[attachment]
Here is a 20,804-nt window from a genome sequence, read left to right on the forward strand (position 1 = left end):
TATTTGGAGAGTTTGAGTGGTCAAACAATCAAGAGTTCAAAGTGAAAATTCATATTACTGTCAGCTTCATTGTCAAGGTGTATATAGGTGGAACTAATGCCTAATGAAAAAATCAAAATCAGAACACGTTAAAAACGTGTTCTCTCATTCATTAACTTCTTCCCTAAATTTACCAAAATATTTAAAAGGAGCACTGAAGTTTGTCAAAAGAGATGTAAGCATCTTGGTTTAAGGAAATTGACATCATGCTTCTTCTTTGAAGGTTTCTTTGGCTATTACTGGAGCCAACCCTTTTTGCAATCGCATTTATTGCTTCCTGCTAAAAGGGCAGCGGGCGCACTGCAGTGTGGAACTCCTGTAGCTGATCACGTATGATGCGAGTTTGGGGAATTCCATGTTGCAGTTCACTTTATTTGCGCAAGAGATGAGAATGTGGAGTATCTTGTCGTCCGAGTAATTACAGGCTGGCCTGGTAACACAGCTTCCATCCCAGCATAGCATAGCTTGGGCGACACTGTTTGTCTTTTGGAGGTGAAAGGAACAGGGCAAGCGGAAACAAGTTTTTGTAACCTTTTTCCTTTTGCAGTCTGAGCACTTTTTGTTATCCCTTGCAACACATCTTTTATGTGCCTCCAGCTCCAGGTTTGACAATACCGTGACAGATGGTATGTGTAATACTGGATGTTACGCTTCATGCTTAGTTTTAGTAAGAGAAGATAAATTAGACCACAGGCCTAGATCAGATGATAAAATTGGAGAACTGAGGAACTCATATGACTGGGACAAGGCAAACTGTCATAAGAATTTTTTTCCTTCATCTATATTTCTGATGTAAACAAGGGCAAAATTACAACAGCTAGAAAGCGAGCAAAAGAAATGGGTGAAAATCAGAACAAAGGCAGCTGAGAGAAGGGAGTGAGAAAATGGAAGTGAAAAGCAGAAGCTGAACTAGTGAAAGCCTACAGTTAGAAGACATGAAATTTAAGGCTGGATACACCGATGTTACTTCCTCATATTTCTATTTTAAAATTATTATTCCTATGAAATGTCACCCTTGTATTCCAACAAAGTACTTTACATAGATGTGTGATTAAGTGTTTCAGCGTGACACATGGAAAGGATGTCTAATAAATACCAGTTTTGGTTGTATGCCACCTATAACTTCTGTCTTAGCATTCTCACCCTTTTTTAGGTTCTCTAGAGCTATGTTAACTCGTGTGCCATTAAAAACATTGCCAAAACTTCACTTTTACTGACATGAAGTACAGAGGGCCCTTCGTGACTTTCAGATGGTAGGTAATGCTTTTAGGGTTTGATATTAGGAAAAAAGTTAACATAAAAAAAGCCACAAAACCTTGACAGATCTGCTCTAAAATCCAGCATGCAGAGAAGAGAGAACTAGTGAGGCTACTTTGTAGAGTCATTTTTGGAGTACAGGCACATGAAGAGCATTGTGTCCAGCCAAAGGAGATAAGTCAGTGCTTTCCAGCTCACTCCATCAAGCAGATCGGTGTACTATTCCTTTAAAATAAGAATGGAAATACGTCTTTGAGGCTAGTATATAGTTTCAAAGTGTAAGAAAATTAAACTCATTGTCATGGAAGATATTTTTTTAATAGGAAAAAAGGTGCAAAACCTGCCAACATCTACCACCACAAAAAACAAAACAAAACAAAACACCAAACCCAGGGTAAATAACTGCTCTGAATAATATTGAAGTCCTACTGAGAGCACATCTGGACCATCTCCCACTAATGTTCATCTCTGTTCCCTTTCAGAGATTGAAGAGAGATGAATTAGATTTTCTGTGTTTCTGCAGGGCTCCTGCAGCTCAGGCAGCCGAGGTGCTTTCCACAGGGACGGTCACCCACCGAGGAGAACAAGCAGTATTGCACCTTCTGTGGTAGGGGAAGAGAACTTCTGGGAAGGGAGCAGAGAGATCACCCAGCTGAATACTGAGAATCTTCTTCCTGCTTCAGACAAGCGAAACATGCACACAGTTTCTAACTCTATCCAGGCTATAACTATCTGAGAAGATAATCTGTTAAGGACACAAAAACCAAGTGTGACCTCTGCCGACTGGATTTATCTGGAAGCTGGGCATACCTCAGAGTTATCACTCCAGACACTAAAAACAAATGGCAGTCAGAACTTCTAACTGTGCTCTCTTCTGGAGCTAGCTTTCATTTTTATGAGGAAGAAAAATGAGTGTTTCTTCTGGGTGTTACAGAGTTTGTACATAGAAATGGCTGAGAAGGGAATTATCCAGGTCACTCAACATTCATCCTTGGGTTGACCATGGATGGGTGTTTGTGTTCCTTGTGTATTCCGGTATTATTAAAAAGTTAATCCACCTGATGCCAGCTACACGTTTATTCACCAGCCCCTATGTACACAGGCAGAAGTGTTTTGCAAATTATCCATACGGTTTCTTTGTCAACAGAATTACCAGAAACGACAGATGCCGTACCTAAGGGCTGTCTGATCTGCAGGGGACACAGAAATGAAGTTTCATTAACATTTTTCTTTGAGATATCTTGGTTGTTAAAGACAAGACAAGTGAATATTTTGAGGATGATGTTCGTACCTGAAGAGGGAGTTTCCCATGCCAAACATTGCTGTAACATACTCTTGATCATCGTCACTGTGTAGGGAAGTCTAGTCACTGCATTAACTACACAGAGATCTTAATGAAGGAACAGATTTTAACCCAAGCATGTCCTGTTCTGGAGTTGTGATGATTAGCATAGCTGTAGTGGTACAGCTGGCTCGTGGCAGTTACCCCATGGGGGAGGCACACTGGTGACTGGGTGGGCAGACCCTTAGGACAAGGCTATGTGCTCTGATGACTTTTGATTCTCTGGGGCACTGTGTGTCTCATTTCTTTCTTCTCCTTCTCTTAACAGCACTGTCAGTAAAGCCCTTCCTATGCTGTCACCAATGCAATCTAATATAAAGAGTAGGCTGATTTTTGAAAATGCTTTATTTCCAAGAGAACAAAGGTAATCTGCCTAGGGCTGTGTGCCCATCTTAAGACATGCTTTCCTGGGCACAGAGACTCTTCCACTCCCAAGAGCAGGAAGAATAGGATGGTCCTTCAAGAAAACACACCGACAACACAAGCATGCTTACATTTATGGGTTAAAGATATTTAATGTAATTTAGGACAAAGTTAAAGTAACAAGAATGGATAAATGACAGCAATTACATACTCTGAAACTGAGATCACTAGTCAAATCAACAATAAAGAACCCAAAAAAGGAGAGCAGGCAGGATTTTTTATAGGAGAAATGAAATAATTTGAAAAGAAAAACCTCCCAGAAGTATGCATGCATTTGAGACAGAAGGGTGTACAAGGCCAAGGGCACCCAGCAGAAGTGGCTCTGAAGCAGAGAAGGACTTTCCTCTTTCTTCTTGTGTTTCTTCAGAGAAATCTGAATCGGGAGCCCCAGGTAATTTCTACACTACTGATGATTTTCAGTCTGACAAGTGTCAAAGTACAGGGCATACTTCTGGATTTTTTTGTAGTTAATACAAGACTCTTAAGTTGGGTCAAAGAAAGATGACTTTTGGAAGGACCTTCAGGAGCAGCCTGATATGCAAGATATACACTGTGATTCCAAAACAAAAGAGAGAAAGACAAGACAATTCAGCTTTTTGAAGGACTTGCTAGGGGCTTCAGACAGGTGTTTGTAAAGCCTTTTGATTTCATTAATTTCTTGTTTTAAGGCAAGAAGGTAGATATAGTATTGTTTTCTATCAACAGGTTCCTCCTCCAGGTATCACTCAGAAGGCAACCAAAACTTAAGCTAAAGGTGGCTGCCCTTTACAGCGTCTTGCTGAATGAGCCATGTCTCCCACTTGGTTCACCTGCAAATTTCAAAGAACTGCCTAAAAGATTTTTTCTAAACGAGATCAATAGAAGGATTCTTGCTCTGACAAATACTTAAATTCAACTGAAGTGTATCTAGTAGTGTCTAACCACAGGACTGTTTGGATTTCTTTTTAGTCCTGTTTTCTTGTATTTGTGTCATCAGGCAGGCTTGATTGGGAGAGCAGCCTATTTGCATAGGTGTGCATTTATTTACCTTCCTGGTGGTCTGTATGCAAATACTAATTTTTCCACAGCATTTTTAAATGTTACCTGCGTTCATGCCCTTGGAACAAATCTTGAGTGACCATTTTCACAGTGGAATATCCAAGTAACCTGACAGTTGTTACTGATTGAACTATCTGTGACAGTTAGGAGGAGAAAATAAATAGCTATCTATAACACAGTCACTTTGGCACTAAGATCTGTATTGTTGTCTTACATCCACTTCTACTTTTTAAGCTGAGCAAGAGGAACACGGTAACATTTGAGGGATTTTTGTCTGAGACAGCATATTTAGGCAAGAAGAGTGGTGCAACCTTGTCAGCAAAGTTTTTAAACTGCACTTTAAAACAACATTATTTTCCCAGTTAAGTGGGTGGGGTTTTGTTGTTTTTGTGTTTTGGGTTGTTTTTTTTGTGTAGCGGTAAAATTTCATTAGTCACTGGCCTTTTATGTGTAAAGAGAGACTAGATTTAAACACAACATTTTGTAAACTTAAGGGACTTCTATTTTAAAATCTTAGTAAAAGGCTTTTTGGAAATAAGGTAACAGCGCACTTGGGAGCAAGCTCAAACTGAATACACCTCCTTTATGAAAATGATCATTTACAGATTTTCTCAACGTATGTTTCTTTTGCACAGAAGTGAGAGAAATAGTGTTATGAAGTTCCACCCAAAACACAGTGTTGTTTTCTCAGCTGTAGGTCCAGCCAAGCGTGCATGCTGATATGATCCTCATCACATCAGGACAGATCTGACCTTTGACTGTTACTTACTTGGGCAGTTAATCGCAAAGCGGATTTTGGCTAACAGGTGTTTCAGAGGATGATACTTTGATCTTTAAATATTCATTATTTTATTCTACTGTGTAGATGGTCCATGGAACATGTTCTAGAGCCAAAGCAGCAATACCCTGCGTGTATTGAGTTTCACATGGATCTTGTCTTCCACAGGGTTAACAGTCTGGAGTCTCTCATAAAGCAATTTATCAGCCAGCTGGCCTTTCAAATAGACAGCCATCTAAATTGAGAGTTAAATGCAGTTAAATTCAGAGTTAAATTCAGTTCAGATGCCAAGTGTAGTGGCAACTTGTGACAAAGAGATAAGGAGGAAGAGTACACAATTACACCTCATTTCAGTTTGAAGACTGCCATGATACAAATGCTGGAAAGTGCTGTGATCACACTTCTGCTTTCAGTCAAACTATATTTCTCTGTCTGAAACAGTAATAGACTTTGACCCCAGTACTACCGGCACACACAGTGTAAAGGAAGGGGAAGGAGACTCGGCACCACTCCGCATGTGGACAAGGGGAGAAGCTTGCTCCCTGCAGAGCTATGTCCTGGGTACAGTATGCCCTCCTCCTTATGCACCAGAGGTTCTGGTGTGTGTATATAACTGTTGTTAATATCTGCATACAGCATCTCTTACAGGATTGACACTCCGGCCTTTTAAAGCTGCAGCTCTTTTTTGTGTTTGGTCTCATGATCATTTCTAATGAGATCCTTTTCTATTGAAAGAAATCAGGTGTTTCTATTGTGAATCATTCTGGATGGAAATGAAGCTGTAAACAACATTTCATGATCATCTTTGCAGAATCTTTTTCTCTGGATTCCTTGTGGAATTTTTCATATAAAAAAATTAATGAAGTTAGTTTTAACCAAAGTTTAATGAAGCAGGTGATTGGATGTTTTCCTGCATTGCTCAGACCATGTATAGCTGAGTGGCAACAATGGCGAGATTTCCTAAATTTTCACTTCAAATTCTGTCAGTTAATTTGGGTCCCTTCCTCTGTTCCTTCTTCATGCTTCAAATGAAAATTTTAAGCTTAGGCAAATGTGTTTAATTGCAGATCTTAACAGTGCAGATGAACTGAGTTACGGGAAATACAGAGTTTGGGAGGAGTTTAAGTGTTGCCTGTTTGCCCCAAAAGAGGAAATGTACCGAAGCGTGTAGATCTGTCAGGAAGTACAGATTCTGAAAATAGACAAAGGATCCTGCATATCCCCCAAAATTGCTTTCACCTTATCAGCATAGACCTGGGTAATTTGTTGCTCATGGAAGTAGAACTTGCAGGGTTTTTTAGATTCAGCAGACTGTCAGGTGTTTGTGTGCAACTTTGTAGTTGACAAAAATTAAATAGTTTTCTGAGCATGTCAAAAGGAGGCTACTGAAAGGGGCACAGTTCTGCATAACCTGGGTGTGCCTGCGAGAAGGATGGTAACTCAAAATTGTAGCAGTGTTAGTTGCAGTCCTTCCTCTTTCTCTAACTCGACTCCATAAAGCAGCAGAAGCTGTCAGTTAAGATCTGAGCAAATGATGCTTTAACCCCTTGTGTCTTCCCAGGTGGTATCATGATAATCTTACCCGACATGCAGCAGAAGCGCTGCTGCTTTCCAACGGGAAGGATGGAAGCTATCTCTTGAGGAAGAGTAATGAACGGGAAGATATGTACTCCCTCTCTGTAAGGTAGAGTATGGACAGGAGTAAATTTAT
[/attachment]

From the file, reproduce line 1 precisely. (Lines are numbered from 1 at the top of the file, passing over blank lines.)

Here is a 20,804-nt window from a genome sequence, read left to right on the forward strand (position 1 = left end):